Revision as of 17:32, July 25, 2005
Our righteous Father Jacob Netsvetov was a native of the Aleutian Islands who became a priest of the Orthodox Church and continued the missionary work of St. Innocent among his and other Alaskan people.
Father Jacob was born in 1802 on Atka Island, part of the Aleutian Island chain in Alaska. His father, Yegor Vasil’evich Netsvetov, was Russian from Tobolsk, Russia and his mother, Maria Alekscevna, was an Aleut from Atka Island. Jacob was the eldest of four children who survived infancy. The others were Osip (Joesph), Elena, and Antony. Although not well off, Yegor and Maria did all they could to provide for their children and prepare them to live their lives. Osip and Antony was able to study at the St. Petersburg Naval Academy and were able to become a naval officer and ship builder, respectively. Elena married a respected clerk with the Russian-American Company. Jacob chose a life with the Church and enrolled in the Irkutsk Theological Seminary.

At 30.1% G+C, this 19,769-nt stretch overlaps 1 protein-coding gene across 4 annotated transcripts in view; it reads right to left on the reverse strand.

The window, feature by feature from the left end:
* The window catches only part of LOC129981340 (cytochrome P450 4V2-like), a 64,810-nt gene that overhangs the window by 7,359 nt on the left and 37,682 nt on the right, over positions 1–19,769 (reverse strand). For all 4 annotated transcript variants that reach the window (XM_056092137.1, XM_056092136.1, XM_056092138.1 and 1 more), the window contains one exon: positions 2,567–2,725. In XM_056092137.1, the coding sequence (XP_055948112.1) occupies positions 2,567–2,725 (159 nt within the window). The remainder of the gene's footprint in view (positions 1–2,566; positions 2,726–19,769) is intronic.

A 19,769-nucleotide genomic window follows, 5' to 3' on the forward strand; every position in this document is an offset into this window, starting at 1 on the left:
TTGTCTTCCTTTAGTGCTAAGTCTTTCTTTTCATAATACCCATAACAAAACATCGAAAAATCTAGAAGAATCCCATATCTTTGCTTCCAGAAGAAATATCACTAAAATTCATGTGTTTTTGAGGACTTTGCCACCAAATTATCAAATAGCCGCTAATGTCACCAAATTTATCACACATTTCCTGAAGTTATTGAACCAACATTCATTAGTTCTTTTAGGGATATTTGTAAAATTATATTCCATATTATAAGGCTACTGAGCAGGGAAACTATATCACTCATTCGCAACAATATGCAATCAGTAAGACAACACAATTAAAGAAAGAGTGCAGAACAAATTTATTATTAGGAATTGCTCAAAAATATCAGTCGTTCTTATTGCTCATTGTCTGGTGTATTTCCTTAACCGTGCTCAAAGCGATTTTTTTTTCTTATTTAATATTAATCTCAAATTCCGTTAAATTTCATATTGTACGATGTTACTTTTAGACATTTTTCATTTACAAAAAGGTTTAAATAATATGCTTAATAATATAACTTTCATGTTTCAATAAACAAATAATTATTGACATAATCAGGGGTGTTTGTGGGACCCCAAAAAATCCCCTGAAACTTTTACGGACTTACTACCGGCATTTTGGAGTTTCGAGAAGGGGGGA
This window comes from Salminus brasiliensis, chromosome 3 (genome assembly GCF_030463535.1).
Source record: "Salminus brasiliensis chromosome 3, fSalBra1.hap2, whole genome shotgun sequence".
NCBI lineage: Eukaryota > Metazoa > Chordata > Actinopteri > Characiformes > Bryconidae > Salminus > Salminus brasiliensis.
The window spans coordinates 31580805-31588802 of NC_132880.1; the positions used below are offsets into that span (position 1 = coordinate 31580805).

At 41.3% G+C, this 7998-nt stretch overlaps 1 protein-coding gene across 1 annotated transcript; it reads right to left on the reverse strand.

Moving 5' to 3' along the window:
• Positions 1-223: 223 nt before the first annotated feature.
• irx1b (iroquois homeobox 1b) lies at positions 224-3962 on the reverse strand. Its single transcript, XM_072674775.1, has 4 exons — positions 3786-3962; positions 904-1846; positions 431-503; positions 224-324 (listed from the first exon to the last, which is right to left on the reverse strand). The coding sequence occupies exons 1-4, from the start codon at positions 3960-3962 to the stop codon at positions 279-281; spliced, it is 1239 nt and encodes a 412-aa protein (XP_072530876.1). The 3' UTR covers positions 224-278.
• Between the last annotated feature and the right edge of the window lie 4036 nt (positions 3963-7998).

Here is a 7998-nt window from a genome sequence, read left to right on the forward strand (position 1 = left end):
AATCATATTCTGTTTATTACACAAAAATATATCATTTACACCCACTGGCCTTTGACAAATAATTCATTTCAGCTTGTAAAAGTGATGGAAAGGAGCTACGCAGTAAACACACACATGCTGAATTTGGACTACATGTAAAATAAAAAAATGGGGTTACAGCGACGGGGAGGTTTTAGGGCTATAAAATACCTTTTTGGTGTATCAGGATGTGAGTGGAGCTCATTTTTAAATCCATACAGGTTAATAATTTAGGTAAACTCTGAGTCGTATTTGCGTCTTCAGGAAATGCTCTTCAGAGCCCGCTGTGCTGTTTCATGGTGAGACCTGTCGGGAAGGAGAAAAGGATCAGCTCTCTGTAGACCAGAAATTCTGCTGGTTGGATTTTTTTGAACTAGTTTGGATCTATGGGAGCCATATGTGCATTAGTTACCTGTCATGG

On October 1, 1825, Jacob was tonsured a sub-deacon. He married Anna Simeonovna, a Russian woman perhaps of a Creole background as was he, and then in 1926 he graduated from the Seminary with certificates in history and theology. With graduation he was ordained a deacon on October 31, 1826 and assigned to the Holy Trinity-St. Peter Church in Irkutsk. Two years later, Archbishop Michael ordained Jacob to the Holy Priesthood on March 4, 1828. Archbishop Michael had earlier ordained John Veniaminov (St. Innocent) to the Priesthood. With his elevation to the priesthood, Father Jacob began to yearn to return to his native Alaska to preach the Word of God.
Upon departing, Archbishop Michael gave Father Jacob two antimensia, one for use in the new Church that Father Jacob planned to built on Atka, and the other for use in Father Jacob’s missionary travels. After a molieben, Father Jacob and his party set off for Alaska on May 1, 1828. The travelers included Father Jacob, Anna his wife, and his father Yegor who had been tonsured reader for the new Atka Church. This journey, which was always hard, took over year to complete, which was on June 15,1829.
Father Jacob’s new parish was a challenge. The Atka “parish